Stationary in this car park with rain falling like curtains of gossamer on this autumn Cumbrian Sunday. The bell of Grasmere Church where pilgrims come to venerate the graves of William and Dorothy chimes across the fields of bright grass intersected by jigsaws of stone walls with their mantle of lichen. The rain beats against the window as we step over puddles towards the grey buildings with their grey slate roofs, the home of the Wordsworth Trust and Dove Cottage in England's Lake District. Above the door a sign for the exhibition, 'Walking Poets, Wordsworth and Basho.
I have been here before, but never like this. At the age of 17 my imagination was ignited by Wordsworth's 'Prelude' and it's descriptions of this sense of the Presence of great mystery, something that I too was experiencing discovered in nature and in daily life, this great luminosity, this sense of being in the Divine Love.
|Sitting in zazen Kyoto|
Then Basho discovered three years later as a University Student then as now drawn by Zen Buddhism. I was drawn by this 17century prose and hokku poetry account 'The Narrow Road to the Deep North'. I note that this is also the title of Richard Flanagan's Man Booker novel which I look forward to discovering. Matsuo Basho like Wordworth is an extraordinary walking poet holds for Japanese people the stature of a Shakespeare or Chaucer as well as being a strong influence on Modernist poetry. There are times just for myself when I compose haiku poems to capture and express an experience.
I have been here before, we have been to this place visiting Dove Cottage, the home of Dorothy and William where they welcomed Coleridge and others and have sat in meditation in Kyoto temples visited by Basho but we have never been here before in the sense of two visionaries brought into dialogue.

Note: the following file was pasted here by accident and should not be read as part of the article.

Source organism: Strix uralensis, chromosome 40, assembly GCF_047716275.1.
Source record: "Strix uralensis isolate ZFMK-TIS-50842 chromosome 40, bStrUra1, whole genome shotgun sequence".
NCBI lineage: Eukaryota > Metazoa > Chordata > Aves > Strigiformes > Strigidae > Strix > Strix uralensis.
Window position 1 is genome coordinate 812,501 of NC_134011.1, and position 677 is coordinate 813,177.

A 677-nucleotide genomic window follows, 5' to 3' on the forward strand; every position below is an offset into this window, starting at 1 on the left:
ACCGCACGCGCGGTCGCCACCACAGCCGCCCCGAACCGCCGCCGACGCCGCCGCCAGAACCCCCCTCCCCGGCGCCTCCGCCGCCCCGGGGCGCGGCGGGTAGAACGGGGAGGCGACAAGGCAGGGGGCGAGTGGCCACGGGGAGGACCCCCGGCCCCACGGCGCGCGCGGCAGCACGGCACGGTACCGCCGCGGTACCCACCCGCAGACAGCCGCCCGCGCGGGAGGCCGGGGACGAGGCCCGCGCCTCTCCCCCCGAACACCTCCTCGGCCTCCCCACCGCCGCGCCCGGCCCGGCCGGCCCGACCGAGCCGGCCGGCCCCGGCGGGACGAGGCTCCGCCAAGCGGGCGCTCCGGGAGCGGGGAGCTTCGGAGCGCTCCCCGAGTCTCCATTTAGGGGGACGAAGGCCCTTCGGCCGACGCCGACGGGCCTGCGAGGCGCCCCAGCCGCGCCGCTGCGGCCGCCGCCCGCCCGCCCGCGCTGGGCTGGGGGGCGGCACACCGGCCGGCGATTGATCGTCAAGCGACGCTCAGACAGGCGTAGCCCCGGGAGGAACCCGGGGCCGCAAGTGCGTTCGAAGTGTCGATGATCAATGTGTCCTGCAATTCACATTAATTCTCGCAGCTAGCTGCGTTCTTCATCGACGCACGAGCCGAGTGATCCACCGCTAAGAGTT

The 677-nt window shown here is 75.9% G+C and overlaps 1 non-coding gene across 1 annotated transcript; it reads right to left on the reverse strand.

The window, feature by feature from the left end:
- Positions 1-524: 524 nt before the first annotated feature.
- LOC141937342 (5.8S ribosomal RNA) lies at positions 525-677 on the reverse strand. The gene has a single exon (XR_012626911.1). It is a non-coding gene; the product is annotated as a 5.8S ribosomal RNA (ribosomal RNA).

Walking around the galleries we contemplated letters and texts by Wordsworth and his friends and manuscripts and drawings by Basho together with many contemporary art works, interpretations, installations and music inspired by a literary dialogue between the two poets separated by a century, by culture, by geographical distance. Soon the exhibition was filled by many Japanese visitors and others and we flowed around each other making our own discoveries at this encounter, this imaginary dialogue, worlds brought together a sense of universality.
There is a sense of loneliness and exile here in these walking poets a homesickness and a longing. Basho calling himself a weather exposed skeleton with the sore wind blowing through his heart. His poetry does not resile from the ugliness of life or of the bloodshed and death in the uneasy peace of 17 th century Japan already experiencing visitors from the west. Wordsworth and Coleridge moved by injustice and wanting to awake citizens not to a narrow world denying religion, not to sentimentalism but to a generous affirming spirituality, promoting not pessimism, but courage and hope, all of which we need to live fully today.
Stepping step back into the English rain our mind on coffee and the hope that if the rain clears we might pull on our boots to walk a Cumbrian fell or two.
I feel as if I have been to a good church service, discovering, contemplating, conversing and re imagining. I'm seeing afresh beyond the superficial which is where faith and spirituality begin and return to be refreshed at the well so that as I walk my week insights translate into action and into question.
I must cultivate wonder, seeing the burning bush in daily life, the great mountain that questions my hubris with its immense brooding presence. I must dialogue with my inner apathy, my inner fear, that feeding on opinion, that participating in our national conversation of meanness and resentment. My spirituality must be nourished so that I can speak not from a book but from an inner experience of the presence of the great Love as a walking poet.